My first Saturday job was dispensing cream teas in the rural village near where I grew up. I was 14 years old – and disgusted by the world. If I thought wearing a frilly apron to transport trays of tea and scones for £1.20 an hour was humiliating, it was nothing to the mortification of having to line up on the side of the road with fellow staff and wave at the coachloads of tourists as they rumbled into the village. There were dark thoughts behind our rictus grins.
Even so, weekend work and holiday jobs became a feature of my teens. From cream teas, I graduated to handing out prawn cocktails and defrosted steak-and-kidney pies at the local pub. I worked at a riding school where I took novice riders on sedate plods around the countryside. Later came bar work, a stint as a tour guide and shifts at a milk factory, where I wore a hairnet and a paper suit.
Now, it seems, for today’s youngsters the Saturday job is a pipe dream. A report from the UK Commission for Employment and Skills shows that the percentage of teenagers combining part-time work with their schooling has plummeted from 42 per cent in 1996 to 18 per cent in 2014. The main reason cited for the drop was that they needed to concentrate on their studies.
While, to the older generation, it may be reassuring to think of youths spending their Saturday afternoons poring over algebra rather than washing dishes in a pub, I’m sad at what they’re missing.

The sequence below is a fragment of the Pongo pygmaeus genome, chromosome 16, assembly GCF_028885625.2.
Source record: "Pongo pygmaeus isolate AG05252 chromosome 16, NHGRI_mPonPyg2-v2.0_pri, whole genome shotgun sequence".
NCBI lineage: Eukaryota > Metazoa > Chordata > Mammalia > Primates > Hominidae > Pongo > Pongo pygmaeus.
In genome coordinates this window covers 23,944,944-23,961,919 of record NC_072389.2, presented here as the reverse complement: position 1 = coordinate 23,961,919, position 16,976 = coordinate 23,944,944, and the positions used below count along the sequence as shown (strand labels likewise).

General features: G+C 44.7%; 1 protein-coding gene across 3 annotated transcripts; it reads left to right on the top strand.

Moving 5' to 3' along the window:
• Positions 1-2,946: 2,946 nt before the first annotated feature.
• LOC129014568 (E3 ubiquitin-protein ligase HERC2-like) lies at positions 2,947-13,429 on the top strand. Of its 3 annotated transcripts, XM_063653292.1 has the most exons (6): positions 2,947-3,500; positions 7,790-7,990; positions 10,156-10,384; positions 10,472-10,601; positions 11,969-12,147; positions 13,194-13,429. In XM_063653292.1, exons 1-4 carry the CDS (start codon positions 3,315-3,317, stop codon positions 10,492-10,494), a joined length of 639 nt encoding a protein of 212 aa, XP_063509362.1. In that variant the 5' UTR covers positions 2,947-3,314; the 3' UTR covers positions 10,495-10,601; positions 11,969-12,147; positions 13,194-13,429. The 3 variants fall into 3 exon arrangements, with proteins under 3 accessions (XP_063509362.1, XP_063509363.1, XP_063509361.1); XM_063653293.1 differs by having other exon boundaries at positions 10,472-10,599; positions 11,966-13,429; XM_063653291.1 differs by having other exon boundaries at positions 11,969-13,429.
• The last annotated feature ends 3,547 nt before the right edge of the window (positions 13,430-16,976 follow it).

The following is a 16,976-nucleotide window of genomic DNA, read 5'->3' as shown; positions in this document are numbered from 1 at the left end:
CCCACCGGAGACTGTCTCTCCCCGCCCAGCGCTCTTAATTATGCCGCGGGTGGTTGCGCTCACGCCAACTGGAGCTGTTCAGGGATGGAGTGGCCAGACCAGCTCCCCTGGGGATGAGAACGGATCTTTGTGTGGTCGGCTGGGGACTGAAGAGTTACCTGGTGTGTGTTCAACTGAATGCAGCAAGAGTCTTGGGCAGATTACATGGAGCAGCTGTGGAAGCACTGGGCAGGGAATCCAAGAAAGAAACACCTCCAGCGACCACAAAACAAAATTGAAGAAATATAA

I’m sad that they will never have the thrill of the first pay packet that can be blown in Top Shop rather than put away for rent. I’m sad at an education system that piles on the pressure and conspires to keep kids indoors and at their desks. I’m sad, too, that they won’t have a chance to develop the skills that don’t get taught in schools, such as how to fake a smile (useful), operate a till (invaluable) or purloin a prawn from a diner’s prawn cocktail undetected (a vital life skill).
With these jobs I learnt about the tedium of menial work and the ghastliness of day-trippers, but also the value of physical labour and the camaraderie of casual work. Away from schoolyard politics and the critical gaze of my family, I got a taste of independence, responsibility and a sense of self-worth that I hadn’t known before.
These days I work with university students and it’s easy to spot the seasoned earners. They’re the ones who can haul themselves out of bed in the mornings, who can manage their time and who come over as fully functioning grown-ups.
We hear a lot about the work-life balance – though where teens are concerned, there’s something to be said for the work-work balance. Exams are important, yes, but so is a bit of graft. Only after they’ve known the torture of an eight-hour dishwashing shift will they truly know about life.Reuse content